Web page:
Join the Revolution

Thursday, August 08, 2013

For a world without spying


This is a copy of the speech given by Julia Espinoza to the rally against the GCSB Bill opposite Aotea Square on 29 July.

Kia ora, my name is Julia and I must start with expressing my gratitude and privilege at being able to share with you, some of my story, experiences and thoughts on the illegal spying and the GCSB bill before parliament.

I was born and raised in Aotearoa and I am the daughter of two political refugees which had to flee the political unrest in Chile.

Unfortunately, I too know, first hand, what it is like to be illegally spied upon.

My father was a political activist in Chile, fighting for democracy during Pinochet’s CIA and Chicago Boys-led military coup, where more than 3000 people were killed, 80,000 imprisoned and 30,000 tortured.

I will always remember that growing up, my family were under constant surveillance from the SIS. Our phones tapped, our house watched, direct threats were made against any political involvement here in NZ and endless harassment not only on us as a family, but to our workplaces, places of study and also to our extended family.

My family has never been involved in anything illegal. But for some reason, this government was feeling somewhat threatened. Threatened by our knowledge? Or perhaps our determination to stand up and fight for what is rightfully ours.

Intelligence gathered in NZ on Chilean activists fighting the regime, was being passed back to Pinochet’s secret policemen, who were then using it to further crackdown on the movements fighting for democracy.



The international solidarity campaign to isolate the murderous Pinochet regime, was absolutely crucial to the restoration of democracy. But NZ’s government surveillance of peaceful protesters against Chilean naval ships visits to Auckland and the NZ forestry investments in Chile, helped to create a climate of fear amongst the Chilean refugee community. Who knew what was being passed back, and if you were a prominent political activist, would your family back home be jailed? Be tortured? Be killed?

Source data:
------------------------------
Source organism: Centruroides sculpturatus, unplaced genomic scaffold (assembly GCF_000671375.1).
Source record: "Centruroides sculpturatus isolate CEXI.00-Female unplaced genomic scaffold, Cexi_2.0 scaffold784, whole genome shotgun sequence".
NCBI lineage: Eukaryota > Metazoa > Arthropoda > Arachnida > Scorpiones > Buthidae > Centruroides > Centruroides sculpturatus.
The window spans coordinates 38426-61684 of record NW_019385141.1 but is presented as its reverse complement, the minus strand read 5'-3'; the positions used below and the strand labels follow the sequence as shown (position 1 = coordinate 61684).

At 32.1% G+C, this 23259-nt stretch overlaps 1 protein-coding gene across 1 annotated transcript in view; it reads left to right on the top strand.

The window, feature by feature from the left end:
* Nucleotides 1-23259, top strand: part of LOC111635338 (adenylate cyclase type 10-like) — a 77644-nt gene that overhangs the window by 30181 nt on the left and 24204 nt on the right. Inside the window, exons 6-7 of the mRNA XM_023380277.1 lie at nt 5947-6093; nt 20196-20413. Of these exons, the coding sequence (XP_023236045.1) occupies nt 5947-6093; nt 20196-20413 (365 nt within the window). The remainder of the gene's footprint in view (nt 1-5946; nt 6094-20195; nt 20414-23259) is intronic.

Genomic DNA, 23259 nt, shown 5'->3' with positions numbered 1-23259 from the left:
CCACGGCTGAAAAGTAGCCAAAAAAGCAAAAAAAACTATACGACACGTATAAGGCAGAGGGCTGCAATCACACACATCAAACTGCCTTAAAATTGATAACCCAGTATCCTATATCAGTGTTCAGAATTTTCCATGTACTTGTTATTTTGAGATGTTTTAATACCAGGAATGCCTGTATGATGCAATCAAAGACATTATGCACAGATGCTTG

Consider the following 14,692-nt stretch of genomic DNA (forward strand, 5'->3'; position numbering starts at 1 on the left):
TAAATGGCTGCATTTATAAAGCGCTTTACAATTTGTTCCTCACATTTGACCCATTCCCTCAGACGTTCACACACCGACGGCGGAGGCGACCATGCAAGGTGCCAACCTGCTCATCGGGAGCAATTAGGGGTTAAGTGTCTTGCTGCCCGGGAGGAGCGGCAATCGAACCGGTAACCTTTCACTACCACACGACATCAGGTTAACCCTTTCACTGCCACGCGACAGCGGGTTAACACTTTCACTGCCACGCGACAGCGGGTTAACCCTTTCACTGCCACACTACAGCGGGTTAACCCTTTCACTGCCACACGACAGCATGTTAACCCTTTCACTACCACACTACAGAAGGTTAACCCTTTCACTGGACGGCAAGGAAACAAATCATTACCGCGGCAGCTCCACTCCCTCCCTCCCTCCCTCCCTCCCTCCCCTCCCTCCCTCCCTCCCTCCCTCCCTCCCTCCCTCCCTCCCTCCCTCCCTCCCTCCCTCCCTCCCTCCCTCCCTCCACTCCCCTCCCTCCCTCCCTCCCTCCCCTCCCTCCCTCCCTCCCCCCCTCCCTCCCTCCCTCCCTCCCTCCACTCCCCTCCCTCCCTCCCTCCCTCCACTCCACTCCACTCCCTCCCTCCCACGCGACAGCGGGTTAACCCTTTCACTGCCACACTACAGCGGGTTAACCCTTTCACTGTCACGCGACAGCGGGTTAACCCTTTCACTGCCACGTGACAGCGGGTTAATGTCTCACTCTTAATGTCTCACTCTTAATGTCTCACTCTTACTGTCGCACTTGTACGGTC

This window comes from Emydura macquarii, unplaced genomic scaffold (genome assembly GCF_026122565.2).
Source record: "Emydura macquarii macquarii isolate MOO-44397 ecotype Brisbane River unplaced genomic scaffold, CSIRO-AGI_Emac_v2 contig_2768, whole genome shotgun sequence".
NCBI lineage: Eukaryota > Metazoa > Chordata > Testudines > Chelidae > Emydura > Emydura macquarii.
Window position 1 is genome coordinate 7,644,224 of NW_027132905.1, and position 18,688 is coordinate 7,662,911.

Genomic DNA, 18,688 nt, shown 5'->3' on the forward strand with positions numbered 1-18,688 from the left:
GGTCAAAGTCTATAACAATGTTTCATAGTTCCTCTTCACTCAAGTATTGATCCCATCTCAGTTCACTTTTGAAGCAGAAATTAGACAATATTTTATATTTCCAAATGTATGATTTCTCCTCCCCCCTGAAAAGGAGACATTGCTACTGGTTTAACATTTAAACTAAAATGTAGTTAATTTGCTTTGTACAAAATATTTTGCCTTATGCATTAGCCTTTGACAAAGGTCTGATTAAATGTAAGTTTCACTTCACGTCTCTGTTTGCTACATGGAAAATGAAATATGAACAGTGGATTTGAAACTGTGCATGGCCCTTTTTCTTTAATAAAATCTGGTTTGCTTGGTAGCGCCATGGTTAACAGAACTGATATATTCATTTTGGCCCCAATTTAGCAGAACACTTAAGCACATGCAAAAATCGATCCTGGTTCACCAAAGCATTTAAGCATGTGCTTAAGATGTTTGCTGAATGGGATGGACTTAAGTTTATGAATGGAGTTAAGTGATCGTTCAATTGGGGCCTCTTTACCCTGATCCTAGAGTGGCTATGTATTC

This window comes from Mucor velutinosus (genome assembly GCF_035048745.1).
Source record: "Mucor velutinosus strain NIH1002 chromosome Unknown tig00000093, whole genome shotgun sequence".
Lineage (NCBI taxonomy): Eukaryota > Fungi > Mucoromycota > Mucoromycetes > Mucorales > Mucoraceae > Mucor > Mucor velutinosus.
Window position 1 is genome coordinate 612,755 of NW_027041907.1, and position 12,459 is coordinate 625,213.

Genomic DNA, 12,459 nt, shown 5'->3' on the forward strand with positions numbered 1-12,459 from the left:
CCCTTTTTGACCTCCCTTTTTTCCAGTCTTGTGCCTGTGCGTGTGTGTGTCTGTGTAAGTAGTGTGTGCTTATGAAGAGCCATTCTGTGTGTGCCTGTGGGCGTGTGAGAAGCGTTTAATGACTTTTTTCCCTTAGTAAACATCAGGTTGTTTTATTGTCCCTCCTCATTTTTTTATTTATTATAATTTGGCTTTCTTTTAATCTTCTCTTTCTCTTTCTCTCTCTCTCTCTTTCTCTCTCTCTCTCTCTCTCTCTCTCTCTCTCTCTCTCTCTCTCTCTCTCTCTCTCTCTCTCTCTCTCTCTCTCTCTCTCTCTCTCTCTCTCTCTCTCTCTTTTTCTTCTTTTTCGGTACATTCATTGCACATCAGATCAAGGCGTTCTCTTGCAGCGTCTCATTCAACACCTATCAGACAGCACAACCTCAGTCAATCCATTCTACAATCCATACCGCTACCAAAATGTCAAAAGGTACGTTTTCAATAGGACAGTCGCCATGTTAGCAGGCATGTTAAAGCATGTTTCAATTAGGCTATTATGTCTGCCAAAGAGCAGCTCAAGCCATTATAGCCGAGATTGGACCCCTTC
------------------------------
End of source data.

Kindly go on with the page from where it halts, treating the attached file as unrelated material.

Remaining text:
The GCSB Bill, if passed, will legalise the routine surveillance of NZ citizens fighting in solidarity with human rights and democracy movements around the world. That information won’t be staying in NZ. As we all know, it will be passed onto the NSA and CIA through the Five Eyes echelon alliance, and then given to who knows what repressive regime the US government is propping up in Latin America, or Asia, or the Middle East.

Yesterday in Santiago, Chile, young men and women organising for freedom, had to worry about the information being gathered by the secret police here in Auckland. Tomorrow it could be in Suva, it could be in Saudi Arabia, it could be in China.

Should we allow intelligence gathered by the GCSB in New Zealand to be passed to cut-throat criminals by our American allies? Hell no!!

I carry very close to me, my family's experience in Chile and everyday I am grateful for the opportunities Aotearoa and its people have given me and my loved ones. But this government get’s evermore embarrassing by the day.

Once our information is out there, it is very hard to get it back.

We need to defend our civil rights.

And let’s be very clear, what John Key and his government is trying to do IS a violation of our human rights! And we MUST keep fighting!

I have a dream! That governments all around the world, will stop spying on their citizens! That one day on the green hills of Aotearoa, Kim Dotcom, Edward Snowden, Tame Iti and Bradley Manning can sit and have a korero and know that Obama, that John Key, that some wannabe James Bond somewhere isn’t listening in to them. A world without spying. That’s what we are fighting for today.

Kia kaha.

No comments: